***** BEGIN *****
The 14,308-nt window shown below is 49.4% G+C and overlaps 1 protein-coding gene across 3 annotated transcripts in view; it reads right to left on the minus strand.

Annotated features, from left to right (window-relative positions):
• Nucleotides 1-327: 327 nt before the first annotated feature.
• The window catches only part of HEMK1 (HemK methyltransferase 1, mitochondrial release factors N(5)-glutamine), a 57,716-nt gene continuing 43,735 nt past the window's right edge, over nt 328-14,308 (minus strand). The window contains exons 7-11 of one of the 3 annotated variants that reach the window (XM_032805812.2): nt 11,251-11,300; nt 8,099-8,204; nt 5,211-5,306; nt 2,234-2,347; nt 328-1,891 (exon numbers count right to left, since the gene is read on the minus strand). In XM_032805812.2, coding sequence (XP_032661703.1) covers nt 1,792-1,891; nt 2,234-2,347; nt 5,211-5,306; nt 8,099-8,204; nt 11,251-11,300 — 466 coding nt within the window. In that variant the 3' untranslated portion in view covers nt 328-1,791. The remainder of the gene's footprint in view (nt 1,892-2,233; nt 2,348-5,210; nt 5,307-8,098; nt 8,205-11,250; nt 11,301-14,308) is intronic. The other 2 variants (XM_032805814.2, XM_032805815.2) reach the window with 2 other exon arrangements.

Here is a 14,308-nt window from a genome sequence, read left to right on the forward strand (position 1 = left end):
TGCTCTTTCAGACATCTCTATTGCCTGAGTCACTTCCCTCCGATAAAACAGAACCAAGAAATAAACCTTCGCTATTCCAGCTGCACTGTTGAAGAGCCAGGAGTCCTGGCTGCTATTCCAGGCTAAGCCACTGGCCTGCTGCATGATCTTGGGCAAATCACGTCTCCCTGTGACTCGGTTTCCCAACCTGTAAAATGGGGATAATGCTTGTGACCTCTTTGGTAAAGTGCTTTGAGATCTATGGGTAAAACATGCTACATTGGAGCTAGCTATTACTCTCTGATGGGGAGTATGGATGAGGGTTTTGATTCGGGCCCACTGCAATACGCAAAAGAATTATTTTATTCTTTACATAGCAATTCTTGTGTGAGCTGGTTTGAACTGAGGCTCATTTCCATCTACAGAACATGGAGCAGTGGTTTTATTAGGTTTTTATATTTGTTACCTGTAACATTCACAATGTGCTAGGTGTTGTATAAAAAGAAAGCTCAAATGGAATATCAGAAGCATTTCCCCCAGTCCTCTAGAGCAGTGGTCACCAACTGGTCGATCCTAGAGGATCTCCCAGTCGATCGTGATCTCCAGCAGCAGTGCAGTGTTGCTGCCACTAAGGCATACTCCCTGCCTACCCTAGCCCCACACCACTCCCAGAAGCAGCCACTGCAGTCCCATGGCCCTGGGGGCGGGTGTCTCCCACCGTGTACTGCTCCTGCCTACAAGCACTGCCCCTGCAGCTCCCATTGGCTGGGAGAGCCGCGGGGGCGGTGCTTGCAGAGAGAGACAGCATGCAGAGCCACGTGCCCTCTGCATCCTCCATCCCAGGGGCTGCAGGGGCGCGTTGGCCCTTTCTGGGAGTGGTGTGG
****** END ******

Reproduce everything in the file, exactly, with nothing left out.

The 14,308-nt window shown below is 49.4% G+C and overlaps 1 protein-coding gene across 3 annotated transcripts in view; it reads right to left on the minus strand.

Annotated features, from left to right (window-relative positions):
• Nucleotides 1-327: 327 nt before the first annotated feature.
• The window catches only part of HEMK1 (HemK methyltransferase 1, mitochondrial release factors N(5)-glutamine), a 57,716-nt gene continuing 43,735 nt past the window's right edge, over nt 328-14,308 (minus strand). The window contains exons 7-11 of one of the 3 annotated variants that reach the window (XM_032805812.2): nt 11,251-11,300; nt 8,099-8,204; nt 5,211-5,306; nt 2,234-2,347; nt 328-1,891 (exon numbers count right to left, since the gene is read on the minus strand). In XM_032805812.2, coding sequence (XP_032661703.1) covers nt 1,792-1,891; nt 2,234-2,347; nt 5,211-5,306; nt 8,099-8,204; nt 11,251-11,300 — 466 coding nt within the window. In that variant the 3' untranslated portion in view covers nt 328-1,791. The remainder of the gene's footprint in view (nt 1,892-2,233; nt 2,348-5,210; nt 5,307-8,098; nt 8,205-11,250; nt 11,301-14,308) is intronic. The other 2 variants (XM_032805814.2, XM_032805815.2) reach the window with 2 other exon arrangements.

Here is a 14,308-nt window from a genome sequence, read left to right on the forward strand (position 1 = left end):
TGCTCTTTCAGACATCTCTATTGCCTGAGTCACTTCCCTCCGATAAAACAGAACCAAGAAATAAACCTTCGCTATTCCAGCTGCACTGTTGAAGAGCCAGGAGTCCTGGCTGCTATTCCAGGCTAAGCCACTGGCCTGCTGCATGATCTTGGGCAAATCACGTCTCCCTGTGACTCGGTTTCCCAACCTGTAAAATGGGGATAATGCTTGTGACCTCTTTGGTAAAGTGCTTTGAGATCTATGGGTAAAACATGCTACATTGGAGCTAGCTATTACTCTCTGATGGGGAGTATGGATGAGGGTTTTGATTCGGGCCCACTGCAATACGCAAAAGAATTATTTTATTCTTTACATAGCAATTCTTGTGTGAGCTGGTTTGAACTGAGGCTCATTTCCATCTACAGAACATGGAGCAGTGGTTTTATTAGGTTTTTATATTTGTTACCTGTAACATTCACAATGTGCTAGGTGTTGTATAAAAAGAAAGCTCAAATGGAATATCAGAAGCATTTCCCCCAGTCCTCTAGAGCAGTGGTCACCAACTGGTCGATCCTAGAGGATCTCCCAGTCGATCGTGATCTCCAGCAGCAGTGCAGTGTTGCTGCCACTAAGGCATACTCCCTGCCTACCCTAGCCCCACACCACTCCCAGAAGCAGCCACTGCAGTCCCATGGCCCTGGGGGCGGGTGTCTCCCACCGTGTACTGCTCCTGCCTACAAGCACTGCCCCTGCAGCTCCCATTGGCTGGGAGAGCCGCGGGGGCGGTGCTTGCAGAGAGAGACAGCATGCAGAGCCACGTGCCCTCTGCATCCTCCATCCCAGGGGCTGCAGGGGCGCGTTGGCCCTTTCTGGGAGTGGTGTGG